When I was asked to write this piece for Hudsonville High School, I immediately thought about the school’s location, in western Michigan, near the center of the old Northwest Territory. I had spent many years of my life living and traveling within this part of the Midwest, and feel closely connected to each of the four states that borders Lake Michigan: Wisconsin, Illinois, Indiana, and Michigan.
The first movement, Pastorale, is inspired by the prevalence of wide open farmland that can be found sprawling across the Midwest. Driving across seemingly endless swaths of cornfields and dairy farms puts one in a contemplative mood, and the vastness of the landscape is certainly beautiful. I convey this with open harmonies and a yearning melody that always ends inconclusively.
Indiana may be best known as host to the Indianapolis 500. A monolith to the world of motor sports, the formula 1 cars reach speeds of over 230 miles per hour. This movement calls for players to pluck strings so hard they snap against their instruments and slide their fingers around while rapidly trilling to imitate the sound of race cars zooming by.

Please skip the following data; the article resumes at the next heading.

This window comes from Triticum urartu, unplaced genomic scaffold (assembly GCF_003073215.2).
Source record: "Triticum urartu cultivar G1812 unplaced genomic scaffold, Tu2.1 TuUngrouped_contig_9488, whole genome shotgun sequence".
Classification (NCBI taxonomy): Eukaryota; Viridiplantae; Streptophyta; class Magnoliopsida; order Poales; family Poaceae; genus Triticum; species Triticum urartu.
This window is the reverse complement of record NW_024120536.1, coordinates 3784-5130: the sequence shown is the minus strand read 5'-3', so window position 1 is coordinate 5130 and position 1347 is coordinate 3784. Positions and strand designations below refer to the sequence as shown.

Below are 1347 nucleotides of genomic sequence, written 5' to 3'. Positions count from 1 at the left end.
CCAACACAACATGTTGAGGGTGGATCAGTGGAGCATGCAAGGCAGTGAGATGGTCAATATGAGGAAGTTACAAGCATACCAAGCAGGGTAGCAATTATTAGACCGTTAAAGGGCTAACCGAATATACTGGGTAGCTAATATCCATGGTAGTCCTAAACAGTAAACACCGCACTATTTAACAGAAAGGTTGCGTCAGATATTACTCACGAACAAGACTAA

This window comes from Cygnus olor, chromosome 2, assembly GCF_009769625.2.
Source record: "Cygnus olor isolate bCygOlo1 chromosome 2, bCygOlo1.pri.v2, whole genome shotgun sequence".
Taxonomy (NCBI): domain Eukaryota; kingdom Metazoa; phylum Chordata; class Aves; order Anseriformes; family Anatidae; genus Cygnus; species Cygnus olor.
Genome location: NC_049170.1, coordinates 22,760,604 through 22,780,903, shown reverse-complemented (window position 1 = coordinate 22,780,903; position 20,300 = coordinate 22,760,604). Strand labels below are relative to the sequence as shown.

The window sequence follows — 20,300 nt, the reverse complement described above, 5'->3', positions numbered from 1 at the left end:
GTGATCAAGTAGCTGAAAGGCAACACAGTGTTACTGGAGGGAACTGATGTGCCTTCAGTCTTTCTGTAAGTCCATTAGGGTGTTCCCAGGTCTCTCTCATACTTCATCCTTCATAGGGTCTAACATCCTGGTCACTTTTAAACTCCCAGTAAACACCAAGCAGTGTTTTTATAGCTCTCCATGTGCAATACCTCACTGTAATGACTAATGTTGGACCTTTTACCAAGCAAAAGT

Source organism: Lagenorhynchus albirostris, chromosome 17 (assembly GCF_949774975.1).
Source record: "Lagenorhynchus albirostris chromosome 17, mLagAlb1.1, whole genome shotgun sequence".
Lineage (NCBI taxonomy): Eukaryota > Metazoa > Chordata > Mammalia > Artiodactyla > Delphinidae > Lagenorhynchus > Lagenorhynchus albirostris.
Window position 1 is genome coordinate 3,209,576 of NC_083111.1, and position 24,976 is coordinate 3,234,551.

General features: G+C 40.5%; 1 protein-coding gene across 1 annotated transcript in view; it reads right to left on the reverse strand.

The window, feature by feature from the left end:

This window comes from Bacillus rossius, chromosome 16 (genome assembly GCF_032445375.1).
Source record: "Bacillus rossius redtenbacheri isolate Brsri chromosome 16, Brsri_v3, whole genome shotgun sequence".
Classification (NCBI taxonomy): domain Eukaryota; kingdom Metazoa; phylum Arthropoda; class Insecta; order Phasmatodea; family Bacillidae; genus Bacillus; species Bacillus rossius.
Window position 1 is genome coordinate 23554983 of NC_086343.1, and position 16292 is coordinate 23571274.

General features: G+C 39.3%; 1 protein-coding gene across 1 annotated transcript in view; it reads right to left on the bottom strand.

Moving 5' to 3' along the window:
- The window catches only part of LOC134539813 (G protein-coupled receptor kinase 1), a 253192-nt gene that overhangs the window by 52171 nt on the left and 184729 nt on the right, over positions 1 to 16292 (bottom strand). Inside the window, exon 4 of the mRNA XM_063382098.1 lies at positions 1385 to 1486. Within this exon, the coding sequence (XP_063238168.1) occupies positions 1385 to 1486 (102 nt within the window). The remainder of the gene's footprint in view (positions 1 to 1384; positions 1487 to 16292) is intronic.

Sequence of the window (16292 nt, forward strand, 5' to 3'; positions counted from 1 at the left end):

During the long midwestern winters, the landscape is transformed from a place of fertility to a bleak but beautiful snowscape. This movement recalls the open harmonies of the first movement, but they are transformed to be colder and less welcoming. An extended violin solo is accompanied by the magical sound of harmonic glissandos.
In the 1920s, a migration of musicians from New Orleans put Chicago on the map as one of the jazz capitals of the world. Perhaps the best known artist to move to Chicago was Louis Armstrong. The Chicago jazz style became distinct from its Dixieland predecessor with its specific use of rhythms and focus on solos. This upbeat movement is a raucous party that comes straight out of the roaring twenties.
Lake Michigan Suite was commissioned by Adam Davis and the Hudsonville High School Orchestras.
Duration: ca. 13'